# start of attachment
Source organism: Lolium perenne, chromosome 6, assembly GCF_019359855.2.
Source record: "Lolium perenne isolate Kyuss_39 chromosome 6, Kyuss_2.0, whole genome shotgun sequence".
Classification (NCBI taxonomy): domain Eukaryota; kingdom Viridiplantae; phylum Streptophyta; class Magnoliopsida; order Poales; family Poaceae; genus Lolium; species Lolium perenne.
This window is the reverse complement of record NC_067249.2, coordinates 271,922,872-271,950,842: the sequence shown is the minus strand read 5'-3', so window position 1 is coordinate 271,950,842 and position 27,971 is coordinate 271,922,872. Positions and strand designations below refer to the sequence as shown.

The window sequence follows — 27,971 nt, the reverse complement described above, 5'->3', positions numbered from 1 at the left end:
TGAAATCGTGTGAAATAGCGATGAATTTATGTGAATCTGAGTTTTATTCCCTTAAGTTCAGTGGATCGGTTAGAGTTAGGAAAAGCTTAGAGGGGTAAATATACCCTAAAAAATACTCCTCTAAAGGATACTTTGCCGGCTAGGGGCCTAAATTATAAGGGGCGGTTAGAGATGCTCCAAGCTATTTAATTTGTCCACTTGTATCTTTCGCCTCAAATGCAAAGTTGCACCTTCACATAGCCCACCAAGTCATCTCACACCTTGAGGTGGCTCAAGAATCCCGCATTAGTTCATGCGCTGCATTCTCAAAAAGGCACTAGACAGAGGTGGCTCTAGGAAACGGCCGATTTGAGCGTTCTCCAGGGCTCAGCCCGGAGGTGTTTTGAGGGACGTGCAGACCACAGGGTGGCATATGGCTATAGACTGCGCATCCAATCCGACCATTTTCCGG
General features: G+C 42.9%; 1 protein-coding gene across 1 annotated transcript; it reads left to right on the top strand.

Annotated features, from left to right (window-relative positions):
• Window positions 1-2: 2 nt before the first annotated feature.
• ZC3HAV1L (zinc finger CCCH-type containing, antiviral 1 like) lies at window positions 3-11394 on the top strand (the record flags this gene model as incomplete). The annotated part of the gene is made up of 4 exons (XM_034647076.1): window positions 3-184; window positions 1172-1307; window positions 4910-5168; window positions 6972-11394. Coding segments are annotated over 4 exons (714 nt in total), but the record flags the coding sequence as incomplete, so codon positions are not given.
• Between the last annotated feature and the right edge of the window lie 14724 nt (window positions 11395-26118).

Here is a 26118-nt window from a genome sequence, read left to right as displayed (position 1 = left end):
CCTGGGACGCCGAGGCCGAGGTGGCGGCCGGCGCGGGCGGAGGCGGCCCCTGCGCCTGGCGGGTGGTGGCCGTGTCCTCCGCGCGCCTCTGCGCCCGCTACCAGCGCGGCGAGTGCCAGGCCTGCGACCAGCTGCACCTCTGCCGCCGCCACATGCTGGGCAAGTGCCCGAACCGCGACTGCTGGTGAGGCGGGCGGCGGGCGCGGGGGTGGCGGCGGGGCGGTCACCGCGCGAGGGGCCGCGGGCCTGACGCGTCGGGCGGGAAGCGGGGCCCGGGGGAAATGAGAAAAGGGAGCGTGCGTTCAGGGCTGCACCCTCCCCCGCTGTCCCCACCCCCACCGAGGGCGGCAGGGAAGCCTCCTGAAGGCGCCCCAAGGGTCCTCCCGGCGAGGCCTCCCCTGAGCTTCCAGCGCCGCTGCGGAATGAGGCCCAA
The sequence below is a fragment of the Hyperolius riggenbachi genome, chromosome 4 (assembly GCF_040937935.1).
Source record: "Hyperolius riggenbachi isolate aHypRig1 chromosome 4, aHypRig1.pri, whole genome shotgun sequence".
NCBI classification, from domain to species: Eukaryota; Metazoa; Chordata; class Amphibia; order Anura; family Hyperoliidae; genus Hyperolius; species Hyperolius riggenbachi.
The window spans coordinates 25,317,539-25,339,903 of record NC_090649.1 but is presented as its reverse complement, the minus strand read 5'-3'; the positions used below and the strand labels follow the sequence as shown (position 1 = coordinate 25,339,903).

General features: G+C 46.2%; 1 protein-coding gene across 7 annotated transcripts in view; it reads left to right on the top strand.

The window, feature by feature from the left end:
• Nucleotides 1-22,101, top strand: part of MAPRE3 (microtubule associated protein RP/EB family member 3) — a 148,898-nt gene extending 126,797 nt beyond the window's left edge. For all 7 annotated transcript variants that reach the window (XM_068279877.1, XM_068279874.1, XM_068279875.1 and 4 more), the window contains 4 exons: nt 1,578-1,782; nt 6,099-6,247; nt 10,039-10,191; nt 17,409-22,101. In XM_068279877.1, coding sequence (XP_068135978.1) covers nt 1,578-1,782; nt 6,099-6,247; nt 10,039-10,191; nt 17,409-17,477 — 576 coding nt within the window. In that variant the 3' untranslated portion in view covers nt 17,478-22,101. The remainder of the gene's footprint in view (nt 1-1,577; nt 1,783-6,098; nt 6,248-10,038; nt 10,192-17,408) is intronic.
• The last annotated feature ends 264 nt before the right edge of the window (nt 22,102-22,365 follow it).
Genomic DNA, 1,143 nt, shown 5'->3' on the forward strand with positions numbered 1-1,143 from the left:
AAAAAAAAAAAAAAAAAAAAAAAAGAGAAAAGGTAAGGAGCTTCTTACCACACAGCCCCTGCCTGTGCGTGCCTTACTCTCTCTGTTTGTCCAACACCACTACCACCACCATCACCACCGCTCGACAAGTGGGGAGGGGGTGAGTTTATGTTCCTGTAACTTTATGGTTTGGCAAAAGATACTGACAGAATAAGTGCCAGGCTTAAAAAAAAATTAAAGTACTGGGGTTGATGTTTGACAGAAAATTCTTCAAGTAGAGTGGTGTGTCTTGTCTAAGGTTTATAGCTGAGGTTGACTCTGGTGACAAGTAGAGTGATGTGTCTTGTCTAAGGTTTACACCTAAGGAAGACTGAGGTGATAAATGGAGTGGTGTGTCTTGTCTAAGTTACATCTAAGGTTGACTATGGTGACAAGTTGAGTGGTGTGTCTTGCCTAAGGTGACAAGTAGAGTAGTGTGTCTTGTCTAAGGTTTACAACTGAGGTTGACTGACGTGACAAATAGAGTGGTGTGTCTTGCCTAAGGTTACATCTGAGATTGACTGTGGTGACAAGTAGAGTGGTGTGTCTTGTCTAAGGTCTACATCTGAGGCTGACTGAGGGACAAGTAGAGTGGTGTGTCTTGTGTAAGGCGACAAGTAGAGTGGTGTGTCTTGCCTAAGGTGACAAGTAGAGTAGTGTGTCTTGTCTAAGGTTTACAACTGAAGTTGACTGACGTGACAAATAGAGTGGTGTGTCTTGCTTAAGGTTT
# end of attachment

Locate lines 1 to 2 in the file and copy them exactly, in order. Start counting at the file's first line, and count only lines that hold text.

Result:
Source organism: Lolium perenne, chromosome 6, assembly GCF_019359855.2.
Source record: "Lolium perenne isolate Kyuss_39 chromosome 6, Kyuss_2.0, whole genome shotgun sequence".